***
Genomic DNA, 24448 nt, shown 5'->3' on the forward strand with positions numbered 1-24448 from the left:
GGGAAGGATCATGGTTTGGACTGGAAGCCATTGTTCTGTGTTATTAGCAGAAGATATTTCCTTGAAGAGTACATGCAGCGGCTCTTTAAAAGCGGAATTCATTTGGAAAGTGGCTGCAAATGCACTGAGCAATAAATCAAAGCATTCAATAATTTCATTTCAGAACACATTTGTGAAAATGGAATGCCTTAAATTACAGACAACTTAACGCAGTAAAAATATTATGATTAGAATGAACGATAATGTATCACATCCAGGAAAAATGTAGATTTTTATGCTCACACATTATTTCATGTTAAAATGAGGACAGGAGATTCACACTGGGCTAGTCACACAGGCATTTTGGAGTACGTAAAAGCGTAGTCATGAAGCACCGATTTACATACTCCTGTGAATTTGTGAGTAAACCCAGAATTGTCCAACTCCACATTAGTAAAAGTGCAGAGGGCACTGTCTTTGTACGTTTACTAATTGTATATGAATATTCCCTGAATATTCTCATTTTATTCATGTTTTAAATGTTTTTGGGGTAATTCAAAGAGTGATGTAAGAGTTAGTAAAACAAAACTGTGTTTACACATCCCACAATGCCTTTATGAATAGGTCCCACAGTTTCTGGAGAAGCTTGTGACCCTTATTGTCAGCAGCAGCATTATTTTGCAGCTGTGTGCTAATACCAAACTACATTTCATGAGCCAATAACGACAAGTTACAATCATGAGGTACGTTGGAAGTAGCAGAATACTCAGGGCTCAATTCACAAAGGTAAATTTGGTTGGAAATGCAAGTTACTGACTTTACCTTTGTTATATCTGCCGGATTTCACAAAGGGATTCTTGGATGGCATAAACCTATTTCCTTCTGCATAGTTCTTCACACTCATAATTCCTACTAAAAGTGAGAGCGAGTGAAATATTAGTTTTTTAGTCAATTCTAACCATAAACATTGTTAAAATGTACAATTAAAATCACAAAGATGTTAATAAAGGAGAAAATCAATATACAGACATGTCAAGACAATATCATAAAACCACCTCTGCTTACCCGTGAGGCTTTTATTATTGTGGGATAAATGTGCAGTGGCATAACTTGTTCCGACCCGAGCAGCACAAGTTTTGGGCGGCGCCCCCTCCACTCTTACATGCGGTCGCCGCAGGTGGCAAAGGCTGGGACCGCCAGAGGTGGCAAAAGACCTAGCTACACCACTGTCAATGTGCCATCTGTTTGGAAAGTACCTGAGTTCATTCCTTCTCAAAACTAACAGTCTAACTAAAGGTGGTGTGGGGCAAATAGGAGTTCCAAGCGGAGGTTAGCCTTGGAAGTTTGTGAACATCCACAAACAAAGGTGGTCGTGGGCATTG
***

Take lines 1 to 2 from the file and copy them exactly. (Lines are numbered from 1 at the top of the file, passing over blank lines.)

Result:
Genomic DNA, 24448 nt, shown 5'->3' on the forward strand with positions numbered 1-24448 from the left:
GGGAAGGATCATGGTTTGGACTGGAAGCCATTGTTCTGTGTTATTAGCAGAAGATATTTCCTTGAAGAGTACATGCAGCGGCTCTTTAAAAGCGGAATTCATTTGGAAAGTGGCTGCAAATGCACTGAGCAATAAATCAAAGCATTCAATAATTTCATTTCAGAACACATTTGTGAAAATGGAATGCCTTAAATTACAGACAACTTAACGCAGTAAAAATATTATGATTAGAATGAACGATAATGTATCACATCCAGGAAAAATGTAGATTTTTATGCTCACACATTATTTCATGTTAAAATGAGGACAGGAGATTCACACTGGGCTAGTCACACAGGCATTTTGGAGTACGTAAAAGCGTAGTCATGAAGCACCGATTTACATACTCCTGTGAATTTGTGAGTAAACCCAGAATTGTCCAACTCCACATTAGTAAAAGTGCAGAGGGCACTGTCTTTGTACGTTTACTAATTGTATATGAATATTCCCTGAATATTCTCATTTTATTCATGTTTTAAATGTTTTTGGGGTAATTCAAAGAGTGATGTAAGAGTTAGTAAAACAAAACTGTGTTTACACATCCCACAATGCCTTTATGAATAGGTCCCACAGTTTCTGGAGAAGCTTGTGACCCTTATTGTCAGCAGCAGCATTATTTTGCAGCTGTGTGCTAATACCAAACTACATTTCATGAGCCAATAACGACAAGTTACAATCATGAGGTACGTTGGAAGTAGCAGAATACTCAGGGCTCAATTCACAAAGGTAAATTTGGTTGGAAATGCAAGTTACTGACTTTACCTTTGTTATATCTGCCGGATTTCACAAAGGGATTCTTGGATGGCATAAACCTATTTCCTTCTGCATAGTTCTTCACACTCATAATTCCTACTAAAAGTGAGAGCGAGTGAAATATTAGTTTTTTAGTCAATTCTAACCATAAACATTGTTAAAATGTACAATTAAAATCACAAAGATGTTAATAAAGGAGAAAATCAATATACAGACATGTCAAGACAATATCATAAAACCACCTCTGCTTACCCGTGAGGCTTTTATTATTGTGGGATAAATGTGCAGTGGCATAACTTGTTCCGACCCGAGCAGCACAAGTTTTGGGCGGCGCCCCCTCCACTCTTACATGCGGTCGCCGCAGGTGGCAAAGGCTGGGACCGCCAGAGGTGGCAAAAGACCTAGCTACACCACTGTCAATGTGCCATCTGTTTGGAAAGTACCTGAGTTCATTCCTTCTCAAAACTAACAGTCTAACTAAAGGTGGTGTGGGGCAAATAGGAGTTCCAAGCGGAGGTTAGCCTTGGAAGTTTGTGAACATCCACAAACAAAGGTGGTCGTGGGCATTG